NYC has Eliminated the Days on Market Statistic? Should We Do The Same Thing?


It wouldn’t hurt my feelings to see our MLS permanently get rid of the days on market statistic but I’m just one voice. Here’s the article …


The Real Estate Board of New York (REBNY) announced to members Thursday that it’s eliminating the days on market calculation across all consumer portals that participate in the trade associations’ Residential Listing Service network. Real estate agents are split on the decision.

REBNY doesn’t power a traditional multiple listing service but sends its members’ listings to, RentHop and — but not the Zillow-owned StreetEasy. “In light of the continuing COVID-19 crisis and its impact on the real estate industry, REBNY has issued an order to stop Days on Market (DOM) calculation across all consumer portals in NYC that participate in the RLS network,” the association said, in a statement to members. “All our partners have been notified and are expected to disable Days on Market calculation as of Friday, March 20 until further notice. We believe that this is one of many steps to support the residential brokerage community during this difficult time.”


Michael J. Franco, a broker at Compass, is among those that are happy that REBNY is taking steps to help the industry, although he’s uncertain what the impact of the decision will be in the long run. “There’s so much going on right now and there are so many uncertainties that anything that an association can do to help brokers, agents, and sellers is worthwhile,” Franco said. “I can’t say whether it’s going to help or not but it certainly can’t hurt.” Franco doesn’t believe that there are going to be many transactions for at least a few weeks — with very few agents even doing private showings currently.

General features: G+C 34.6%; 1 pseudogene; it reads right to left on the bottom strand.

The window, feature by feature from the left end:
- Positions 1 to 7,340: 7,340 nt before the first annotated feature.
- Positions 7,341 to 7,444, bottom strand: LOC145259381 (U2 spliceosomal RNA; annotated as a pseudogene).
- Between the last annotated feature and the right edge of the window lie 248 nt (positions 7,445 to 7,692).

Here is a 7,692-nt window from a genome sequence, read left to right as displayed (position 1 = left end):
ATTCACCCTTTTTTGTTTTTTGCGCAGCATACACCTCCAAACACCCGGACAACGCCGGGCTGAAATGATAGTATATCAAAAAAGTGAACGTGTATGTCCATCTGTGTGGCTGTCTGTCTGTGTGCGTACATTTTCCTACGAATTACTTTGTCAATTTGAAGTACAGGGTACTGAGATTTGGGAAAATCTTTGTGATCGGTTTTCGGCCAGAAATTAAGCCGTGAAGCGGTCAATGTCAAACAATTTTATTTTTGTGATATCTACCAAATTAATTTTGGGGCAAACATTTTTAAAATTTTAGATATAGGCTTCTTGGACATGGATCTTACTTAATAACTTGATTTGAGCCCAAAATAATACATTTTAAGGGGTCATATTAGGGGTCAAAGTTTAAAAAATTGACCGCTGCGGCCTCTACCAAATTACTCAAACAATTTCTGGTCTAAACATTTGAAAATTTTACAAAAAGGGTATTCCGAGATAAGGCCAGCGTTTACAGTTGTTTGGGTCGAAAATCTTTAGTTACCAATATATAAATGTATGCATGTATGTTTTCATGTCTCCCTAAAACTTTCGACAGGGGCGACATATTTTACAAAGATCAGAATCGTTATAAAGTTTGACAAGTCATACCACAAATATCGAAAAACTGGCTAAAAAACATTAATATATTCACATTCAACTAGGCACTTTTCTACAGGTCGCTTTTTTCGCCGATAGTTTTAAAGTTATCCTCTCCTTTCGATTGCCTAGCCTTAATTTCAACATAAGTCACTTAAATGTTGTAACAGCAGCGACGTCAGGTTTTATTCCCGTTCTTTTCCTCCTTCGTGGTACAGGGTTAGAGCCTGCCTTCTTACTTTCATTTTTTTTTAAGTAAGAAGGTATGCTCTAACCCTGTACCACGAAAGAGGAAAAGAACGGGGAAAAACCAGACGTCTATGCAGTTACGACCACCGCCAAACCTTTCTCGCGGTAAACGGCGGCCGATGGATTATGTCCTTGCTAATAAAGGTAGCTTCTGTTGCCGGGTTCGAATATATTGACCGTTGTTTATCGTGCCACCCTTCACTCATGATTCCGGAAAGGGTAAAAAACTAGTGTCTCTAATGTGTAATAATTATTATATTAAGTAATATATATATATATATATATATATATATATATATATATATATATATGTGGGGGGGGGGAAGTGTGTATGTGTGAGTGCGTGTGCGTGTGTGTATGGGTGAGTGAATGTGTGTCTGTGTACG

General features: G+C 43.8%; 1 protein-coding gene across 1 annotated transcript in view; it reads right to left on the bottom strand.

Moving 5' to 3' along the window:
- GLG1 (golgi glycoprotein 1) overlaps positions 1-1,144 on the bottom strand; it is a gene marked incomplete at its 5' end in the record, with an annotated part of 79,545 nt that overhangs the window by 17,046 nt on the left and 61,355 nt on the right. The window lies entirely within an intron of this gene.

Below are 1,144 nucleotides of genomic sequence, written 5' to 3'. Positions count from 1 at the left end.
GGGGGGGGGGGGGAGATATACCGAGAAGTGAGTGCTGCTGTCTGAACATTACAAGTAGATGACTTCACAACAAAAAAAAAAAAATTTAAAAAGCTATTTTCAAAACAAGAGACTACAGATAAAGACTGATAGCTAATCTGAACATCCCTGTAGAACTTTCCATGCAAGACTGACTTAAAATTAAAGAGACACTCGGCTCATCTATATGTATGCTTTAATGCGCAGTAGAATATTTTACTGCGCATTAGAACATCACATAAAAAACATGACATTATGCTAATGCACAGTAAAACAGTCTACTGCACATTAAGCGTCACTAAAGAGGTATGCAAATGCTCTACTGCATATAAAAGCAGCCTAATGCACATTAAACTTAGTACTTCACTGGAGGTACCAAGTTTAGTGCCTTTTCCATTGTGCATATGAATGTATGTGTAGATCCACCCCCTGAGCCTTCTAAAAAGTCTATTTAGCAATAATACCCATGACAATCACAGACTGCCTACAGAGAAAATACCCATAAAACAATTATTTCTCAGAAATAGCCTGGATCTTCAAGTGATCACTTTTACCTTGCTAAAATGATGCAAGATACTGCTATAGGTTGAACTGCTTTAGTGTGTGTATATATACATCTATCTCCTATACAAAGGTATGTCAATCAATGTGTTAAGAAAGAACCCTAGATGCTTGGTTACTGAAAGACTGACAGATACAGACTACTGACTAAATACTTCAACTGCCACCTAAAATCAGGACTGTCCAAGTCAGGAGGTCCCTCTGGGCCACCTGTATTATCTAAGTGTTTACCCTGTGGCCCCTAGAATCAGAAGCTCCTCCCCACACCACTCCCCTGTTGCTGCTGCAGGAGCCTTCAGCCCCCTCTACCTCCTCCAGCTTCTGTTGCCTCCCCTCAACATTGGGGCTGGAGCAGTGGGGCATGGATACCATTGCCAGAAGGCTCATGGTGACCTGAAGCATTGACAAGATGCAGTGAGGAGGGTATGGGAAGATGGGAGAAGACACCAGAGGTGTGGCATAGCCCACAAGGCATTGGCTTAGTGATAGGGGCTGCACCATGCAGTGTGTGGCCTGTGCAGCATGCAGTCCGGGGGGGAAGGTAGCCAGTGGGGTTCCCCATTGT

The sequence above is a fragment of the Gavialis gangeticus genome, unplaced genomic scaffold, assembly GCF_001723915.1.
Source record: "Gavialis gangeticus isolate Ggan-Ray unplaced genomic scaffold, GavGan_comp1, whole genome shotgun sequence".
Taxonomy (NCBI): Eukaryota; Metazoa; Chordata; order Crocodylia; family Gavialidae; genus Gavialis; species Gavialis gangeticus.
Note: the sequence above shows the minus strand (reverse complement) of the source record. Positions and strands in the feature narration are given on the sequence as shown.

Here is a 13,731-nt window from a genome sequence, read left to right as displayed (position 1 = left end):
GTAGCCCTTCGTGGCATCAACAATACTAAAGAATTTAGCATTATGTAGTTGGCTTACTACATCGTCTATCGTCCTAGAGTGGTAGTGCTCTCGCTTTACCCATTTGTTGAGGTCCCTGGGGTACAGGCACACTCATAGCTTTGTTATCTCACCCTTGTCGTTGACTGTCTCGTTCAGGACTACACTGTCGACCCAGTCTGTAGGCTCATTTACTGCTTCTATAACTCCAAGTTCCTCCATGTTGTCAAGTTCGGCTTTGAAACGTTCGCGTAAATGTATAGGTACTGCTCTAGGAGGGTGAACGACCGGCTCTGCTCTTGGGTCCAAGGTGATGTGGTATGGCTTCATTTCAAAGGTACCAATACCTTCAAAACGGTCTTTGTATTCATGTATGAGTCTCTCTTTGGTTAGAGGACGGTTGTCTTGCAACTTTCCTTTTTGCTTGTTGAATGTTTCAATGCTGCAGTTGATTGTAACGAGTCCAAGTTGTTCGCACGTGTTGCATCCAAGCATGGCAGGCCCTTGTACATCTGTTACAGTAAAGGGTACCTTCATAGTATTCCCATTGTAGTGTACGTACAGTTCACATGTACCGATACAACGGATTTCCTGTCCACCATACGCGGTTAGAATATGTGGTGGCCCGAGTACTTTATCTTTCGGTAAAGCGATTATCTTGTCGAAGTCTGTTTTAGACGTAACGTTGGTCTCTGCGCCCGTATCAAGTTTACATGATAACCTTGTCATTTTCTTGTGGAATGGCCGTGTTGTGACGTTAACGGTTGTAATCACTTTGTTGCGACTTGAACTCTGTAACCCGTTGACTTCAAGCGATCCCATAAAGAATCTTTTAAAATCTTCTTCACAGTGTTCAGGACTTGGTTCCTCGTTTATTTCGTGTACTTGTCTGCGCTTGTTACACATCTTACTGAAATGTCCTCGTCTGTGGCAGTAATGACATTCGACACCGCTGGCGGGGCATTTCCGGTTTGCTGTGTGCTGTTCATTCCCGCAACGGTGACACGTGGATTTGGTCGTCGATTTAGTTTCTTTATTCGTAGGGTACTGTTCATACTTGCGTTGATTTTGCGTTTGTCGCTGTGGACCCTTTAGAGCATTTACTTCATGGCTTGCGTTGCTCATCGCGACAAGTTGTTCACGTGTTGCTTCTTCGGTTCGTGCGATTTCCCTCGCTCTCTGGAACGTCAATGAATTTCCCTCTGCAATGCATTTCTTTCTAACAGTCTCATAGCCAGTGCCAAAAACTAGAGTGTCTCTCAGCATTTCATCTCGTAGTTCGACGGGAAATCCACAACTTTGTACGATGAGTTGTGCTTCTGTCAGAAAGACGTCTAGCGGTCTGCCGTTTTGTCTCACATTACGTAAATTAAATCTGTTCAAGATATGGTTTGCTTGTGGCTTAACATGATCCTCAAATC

Noemi Bitterman, an agent with Warburg Realty, is also mixed on the decision. “Although this initiative will attempt to give all listings a fresh new look by making it appear that all listings are new and active, it feels a bit deceiving,” Bitterman said. “The actual new and priced to market value properties will be pooled together with the properties that have already been on the market, making all listings seem the same; however this can cripple the real estate professionals that are hired by sellers and buyers to price their property, put in offers for a property and provide a real up to date climate of the market.”

Others think the move is an overwhelming positive. Tania Isacoff Friedland, a broker with Warburg Realty, believes it will avoid putting sellers at a disadvantage and have a positive impact on agent’s ability to market properties at a time when agents cannot physically show properties. “While prospective buyers are working from home and spending infinitely more time browsing properties online, we would be putting our sellers at a great disadvantage by taking listings temporarily off the market and reducing their visibility,” Friedland said. “While this change may reduce the transparency of stale listings, buyers are still extremely savvy about the market and appropriate pricing and I don’t think that will change.”

New York City has become the epicenter of the coronavirus spread in the United States, with cases essentially doubling each day. By Noon, Thursday, Governor Andrew Cuomo reported more than 4,000 positive cases of the illness in the state.